The latest victim of this obsession is parliamentary democracy.
In the battle between popular and parliamentary sovereignty, Prime Minister Boris Johnson has sided with the former and suspended Parliament, so it will have almost no time to prevent the United Kingdom from crashing out of the European Union without an exit agreement. Read more
Election of Britain’s Next Prime Minister Feels a Little Ridiculous
The contest to succeed Theresa May as Conservative Party leader and prime minister of the UK is about halfway through. A field of more than two dozen candidates has been whittled down to two by parliamentarians. The final contenders are Boris Johnson and Jeremy Hunt.
The entire thing has an air of ridicule to it. Many in the country have watched the televised debates between the candidates setting out their policies on not just Brexit but controversial domestic issues, such as social care and high-speed rail. But out of millions, only 150 to 160,000 party members have a vote.
On top of this, to spend the better half of two months choosing a new leader, who will be the new prime minister by default, when the country faces perhaps its greatest crisis in half a century seems rather like rearranging the deckchairs on a sinking ship — futile and even a little insulting to those who suspect more could have been done with the six-month Brexit extension granted by the EU in April. Read more
Boris Johnson has finally put his head above the parapet and launched his bid to become Britain’s next prime minister.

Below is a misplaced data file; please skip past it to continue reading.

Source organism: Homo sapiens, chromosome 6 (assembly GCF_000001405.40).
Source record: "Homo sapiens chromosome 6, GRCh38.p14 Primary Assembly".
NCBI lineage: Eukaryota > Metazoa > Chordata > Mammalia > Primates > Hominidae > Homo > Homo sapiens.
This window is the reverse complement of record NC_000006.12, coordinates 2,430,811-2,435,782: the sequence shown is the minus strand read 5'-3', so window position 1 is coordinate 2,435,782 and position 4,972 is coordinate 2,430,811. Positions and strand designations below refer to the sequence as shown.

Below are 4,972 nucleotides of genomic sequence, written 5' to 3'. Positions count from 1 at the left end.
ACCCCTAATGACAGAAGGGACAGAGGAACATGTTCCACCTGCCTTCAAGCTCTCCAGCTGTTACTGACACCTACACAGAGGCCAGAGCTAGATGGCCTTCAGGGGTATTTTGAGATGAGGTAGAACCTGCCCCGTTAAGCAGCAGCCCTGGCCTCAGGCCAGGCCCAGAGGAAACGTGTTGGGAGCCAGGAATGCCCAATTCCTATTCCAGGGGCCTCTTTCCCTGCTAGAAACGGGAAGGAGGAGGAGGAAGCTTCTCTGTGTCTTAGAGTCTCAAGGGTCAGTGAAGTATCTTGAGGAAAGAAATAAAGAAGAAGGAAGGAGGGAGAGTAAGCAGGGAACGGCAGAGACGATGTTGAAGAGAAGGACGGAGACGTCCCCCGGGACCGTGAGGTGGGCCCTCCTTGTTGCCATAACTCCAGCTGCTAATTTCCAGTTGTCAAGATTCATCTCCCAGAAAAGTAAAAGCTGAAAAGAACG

At a well-orchestrated event on Wednesday, which saw the former foreign secretary joined by a number of Conservative Party heavyweights, Johnson warned that his party faces an existential crisis if it fails to deliver Brexit.
“Delay means defeat, delay means Corbyn,” he warned.
Britain is due to leave the EU on October 31. Read more
When Theresa May named Boris Johnson foreign secretary last year, she wisely took the Brexit and international-trade portfolios away from him. This way, she contained the damage the buffoonish Johnson could do to both British foreign policy and her premiership.
But the former mayor of London’s appetite for higher office and publicity is never satisfied.
This week, he rattled Conservatives with a long opinion piece in The Telegraph (a right-wing newspaper he used to work for) that can only be read as a challenge to May. Read more
Boris Johnson’s Contradictions Have Caught Up with Him
Boris Johnson has flipflopped too many times.
Only days after 52 percent of Britons took his advice and voted in a referendum to exit the European Union, the former mayor of London suggested that his island nation can negotiate so close a relationship with the continent that it would barely feel the effects of leaving at all.
He went on to say that the “leave” campaign was never about immigration when all the polls suggests the majority of those who voted out did so to control immigration.
“Taking back control” was Johnson’s very own pitch for leaving.
What finally doomed his candidacy to succeed David Cameron as Conservative Party leader and prime minister was an early-morning announcement on Thursday from Michael Gove, the justice secretary and Johnson’s deputy on the leave campaign, that he would stand for the leadership himself.
Gove had been expected to back Johnson. Many of his allies had already come out in support of Johnson. Read more